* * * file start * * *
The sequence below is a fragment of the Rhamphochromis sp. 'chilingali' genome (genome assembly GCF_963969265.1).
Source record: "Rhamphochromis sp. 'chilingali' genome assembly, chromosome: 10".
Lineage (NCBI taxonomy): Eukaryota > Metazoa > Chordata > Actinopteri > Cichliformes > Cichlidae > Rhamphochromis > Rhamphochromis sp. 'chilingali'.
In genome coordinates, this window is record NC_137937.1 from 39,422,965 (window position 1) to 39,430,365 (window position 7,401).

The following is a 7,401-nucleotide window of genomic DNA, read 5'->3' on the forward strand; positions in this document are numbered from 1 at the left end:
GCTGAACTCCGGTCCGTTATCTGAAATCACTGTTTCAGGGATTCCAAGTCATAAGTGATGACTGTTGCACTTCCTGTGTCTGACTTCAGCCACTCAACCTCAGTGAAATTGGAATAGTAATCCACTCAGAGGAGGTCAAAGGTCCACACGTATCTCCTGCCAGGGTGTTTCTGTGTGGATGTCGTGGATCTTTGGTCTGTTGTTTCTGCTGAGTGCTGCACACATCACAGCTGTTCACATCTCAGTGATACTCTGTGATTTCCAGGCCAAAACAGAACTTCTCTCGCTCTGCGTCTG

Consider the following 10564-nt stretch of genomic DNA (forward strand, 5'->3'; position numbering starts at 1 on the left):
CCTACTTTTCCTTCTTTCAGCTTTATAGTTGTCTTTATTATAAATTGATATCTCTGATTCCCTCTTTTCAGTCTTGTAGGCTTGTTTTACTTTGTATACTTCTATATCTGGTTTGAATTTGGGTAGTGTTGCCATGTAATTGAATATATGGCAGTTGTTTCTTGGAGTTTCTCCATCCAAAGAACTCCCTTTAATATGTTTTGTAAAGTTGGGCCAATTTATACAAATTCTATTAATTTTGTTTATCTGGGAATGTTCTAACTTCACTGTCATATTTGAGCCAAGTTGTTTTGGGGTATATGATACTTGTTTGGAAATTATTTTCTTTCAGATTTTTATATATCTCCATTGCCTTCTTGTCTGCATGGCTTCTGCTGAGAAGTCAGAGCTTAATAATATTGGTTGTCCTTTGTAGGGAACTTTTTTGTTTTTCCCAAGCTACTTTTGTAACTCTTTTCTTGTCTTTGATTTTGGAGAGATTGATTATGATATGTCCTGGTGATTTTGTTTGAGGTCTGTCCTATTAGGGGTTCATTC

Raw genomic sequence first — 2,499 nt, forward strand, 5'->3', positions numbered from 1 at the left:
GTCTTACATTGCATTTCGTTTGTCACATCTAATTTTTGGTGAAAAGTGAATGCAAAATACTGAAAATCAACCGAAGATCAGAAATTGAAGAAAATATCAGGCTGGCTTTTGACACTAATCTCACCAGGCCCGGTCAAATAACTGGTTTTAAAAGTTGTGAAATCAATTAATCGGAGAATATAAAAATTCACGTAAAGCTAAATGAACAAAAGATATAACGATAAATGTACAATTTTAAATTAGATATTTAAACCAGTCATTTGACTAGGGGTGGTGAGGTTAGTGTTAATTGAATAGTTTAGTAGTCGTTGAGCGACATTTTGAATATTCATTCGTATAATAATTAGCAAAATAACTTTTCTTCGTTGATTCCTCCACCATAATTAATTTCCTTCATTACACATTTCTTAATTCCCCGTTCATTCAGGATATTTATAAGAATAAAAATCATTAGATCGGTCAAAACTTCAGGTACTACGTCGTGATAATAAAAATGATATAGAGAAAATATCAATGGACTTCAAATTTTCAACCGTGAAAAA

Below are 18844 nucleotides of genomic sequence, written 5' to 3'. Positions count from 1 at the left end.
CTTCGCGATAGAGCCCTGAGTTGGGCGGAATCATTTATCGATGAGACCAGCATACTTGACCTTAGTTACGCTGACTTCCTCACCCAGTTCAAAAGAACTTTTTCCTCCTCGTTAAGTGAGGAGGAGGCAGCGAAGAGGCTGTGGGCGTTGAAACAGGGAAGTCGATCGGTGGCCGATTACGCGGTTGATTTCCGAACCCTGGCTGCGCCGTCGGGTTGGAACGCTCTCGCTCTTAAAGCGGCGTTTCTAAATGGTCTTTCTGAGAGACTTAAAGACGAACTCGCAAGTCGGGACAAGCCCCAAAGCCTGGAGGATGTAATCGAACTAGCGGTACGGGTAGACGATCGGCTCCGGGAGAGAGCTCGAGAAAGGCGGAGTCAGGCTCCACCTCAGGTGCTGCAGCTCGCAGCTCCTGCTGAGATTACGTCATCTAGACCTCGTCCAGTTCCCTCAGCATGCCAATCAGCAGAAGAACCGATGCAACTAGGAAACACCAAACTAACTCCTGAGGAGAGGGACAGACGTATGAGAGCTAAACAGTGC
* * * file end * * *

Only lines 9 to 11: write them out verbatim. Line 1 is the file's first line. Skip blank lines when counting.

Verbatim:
Raw genomic sequence first — 2,499 nt, forward strand, 5'->3', positions numbered from 1 at the left:
GTCTTACATTGCATTTCGTTTGTCACATCTAATTTTTGGTGAAAAGTGAATGCAAAATACTGAAAATCAACCGAAGATCAGAAATTGAAGAAAATATCAGGCTGGCTTTTGACACTAATCTCACCAGGCCCGGTCAAATAACTGGTTTTAAAAGTTGTGAAATCAATTAATCGGAGAATATAAAAATTCACGTAAAGCTAAATGAACAAAAGATATAACGATAAATGTACAATTTTAAATTAGATATTTAAACCAGTCATTTGACTAGGGGTGGTGAGGTTAGTGTTAATTGAATAGTTTAGTAGTCGTTGAGCGACATTTTGAATATTCATTCGTATAATAATTAGCAAAATAACTTTTCTTCGTTGATTCCTCCACCATAATTAATTTCCTTCATTACACATTTCTTAATTCCCCGTTCATTCAGGATATTTATAAGAATAAAAATCATTAGATCGGTCAAAACTTCAGGTACTACGTCGTGATAATAAAAATGATATAGAGAAAATATCAATGGACTTCAAATTTTCAACCGTGAAAAA

Below are 18844 nucleotides of genomic sequence, written 5' to 3'. Positions count from 1 at the left end.